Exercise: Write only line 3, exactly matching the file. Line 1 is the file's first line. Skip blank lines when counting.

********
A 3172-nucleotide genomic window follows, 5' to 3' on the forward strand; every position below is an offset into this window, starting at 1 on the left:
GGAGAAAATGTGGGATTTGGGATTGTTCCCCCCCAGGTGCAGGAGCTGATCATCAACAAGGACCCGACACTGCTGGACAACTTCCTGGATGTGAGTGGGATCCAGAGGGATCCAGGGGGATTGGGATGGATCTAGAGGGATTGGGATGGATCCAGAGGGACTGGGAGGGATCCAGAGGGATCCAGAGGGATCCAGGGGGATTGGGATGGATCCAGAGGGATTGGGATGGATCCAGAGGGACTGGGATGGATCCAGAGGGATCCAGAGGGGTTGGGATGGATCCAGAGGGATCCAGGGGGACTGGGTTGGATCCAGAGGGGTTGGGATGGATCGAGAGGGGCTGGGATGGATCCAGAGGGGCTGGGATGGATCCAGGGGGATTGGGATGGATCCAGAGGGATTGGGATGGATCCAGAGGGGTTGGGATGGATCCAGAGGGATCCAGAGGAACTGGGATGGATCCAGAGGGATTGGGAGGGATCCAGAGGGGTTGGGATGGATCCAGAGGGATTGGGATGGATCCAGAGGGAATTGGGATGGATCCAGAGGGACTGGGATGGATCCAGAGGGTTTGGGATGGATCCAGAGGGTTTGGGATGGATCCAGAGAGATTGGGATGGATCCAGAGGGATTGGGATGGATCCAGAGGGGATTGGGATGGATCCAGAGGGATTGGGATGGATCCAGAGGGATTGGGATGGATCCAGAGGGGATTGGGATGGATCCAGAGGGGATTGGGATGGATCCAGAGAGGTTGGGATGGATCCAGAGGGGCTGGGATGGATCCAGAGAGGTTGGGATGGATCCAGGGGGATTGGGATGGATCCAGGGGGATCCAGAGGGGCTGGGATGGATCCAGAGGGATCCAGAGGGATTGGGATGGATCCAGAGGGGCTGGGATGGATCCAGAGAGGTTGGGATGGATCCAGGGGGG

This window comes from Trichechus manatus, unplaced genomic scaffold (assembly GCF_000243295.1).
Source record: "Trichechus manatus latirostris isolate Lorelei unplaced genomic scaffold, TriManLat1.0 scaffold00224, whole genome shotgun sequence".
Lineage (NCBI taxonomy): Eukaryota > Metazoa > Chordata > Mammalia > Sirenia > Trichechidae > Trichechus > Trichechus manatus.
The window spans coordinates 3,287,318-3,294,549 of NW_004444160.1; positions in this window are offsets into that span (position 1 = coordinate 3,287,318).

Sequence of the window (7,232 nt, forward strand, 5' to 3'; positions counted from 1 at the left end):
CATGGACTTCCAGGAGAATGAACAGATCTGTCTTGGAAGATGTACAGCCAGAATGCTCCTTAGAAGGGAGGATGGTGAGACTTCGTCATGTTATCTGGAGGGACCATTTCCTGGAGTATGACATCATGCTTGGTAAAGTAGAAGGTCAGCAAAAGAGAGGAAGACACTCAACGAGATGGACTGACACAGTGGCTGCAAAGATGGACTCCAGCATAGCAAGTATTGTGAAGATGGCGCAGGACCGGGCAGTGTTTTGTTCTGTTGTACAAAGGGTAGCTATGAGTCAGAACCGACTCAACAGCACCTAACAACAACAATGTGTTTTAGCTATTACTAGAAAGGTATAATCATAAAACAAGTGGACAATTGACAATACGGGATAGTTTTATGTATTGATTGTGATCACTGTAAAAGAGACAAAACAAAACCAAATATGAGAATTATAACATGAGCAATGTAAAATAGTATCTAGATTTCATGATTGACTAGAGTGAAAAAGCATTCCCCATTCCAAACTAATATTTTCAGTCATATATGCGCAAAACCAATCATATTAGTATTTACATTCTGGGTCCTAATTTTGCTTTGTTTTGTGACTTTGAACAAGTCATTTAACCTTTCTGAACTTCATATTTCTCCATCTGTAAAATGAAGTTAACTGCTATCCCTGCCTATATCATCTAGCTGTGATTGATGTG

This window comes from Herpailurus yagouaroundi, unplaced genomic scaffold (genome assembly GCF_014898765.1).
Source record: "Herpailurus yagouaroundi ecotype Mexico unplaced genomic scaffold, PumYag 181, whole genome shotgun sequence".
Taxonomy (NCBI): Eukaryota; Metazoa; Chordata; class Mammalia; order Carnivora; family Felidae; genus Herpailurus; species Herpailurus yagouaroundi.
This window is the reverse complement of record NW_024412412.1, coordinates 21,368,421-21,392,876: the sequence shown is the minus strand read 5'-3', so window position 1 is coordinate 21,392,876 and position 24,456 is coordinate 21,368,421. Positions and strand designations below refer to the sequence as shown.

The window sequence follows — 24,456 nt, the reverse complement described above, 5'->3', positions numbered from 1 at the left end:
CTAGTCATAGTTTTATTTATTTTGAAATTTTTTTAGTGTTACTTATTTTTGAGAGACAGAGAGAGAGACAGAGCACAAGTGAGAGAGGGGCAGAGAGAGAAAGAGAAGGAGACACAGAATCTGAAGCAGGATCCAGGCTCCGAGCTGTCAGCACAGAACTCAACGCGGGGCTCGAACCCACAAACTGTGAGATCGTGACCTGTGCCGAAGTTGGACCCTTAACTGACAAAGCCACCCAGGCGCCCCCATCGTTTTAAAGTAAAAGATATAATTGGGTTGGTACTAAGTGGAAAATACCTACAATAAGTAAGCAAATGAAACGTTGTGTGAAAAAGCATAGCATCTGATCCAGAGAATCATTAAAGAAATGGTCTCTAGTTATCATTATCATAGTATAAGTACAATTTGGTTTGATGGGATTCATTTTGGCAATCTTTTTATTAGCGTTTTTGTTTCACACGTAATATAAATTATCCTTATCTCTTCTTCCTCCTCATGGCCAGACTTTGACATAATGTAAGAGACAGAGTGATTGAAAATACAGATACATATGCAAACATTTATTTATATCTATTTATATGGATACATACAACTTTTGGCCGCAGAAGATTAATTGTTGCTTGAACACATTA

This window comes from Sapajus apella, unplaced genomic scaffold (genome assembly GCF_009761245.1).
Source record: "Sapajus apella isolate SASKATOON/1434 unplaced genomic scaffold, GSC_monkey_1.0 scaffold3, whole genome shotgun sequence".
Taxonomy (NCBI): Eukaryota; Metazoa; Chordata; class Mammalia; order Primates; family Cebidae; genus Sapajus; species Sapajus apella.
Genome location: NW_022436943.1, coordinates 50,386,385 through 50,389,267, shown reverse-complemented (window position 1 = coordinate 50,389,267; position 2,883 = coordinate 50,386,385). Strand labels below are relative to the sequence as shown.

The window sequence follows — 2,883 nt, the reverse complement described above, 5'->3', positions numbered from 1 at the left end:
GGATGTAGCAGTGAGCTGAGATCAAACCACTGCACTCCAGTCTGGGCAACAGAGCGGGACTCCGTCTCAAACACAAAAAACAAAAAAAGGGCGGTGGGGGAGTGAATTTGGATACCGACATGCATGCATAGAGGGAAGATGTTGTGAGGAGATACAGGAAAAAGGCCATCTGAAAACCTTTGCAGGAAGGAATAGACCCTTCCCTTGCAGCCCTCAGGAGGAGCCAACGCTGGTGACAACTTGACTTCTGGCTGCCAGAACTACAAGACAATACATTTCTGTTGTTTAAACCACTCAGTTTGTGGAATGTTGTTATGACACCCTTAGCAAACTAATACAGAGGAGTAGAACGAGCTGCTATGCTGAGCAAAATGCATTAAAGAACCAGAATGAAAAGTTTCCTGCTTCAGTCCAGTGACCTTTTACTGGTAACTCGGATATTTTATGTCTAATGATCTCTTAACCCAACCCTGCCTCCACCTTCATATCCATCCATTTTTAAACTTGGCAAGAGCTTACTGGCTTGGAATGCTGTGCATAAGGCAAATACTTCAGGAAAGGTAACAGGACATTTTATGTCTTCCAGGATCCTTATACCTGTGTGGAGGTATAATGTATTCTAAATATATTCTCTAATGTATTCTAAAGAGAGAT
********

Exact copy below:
This window comes from Trichechus manatus, unplaced genomic scaffold (assembly GCF_000243295.1).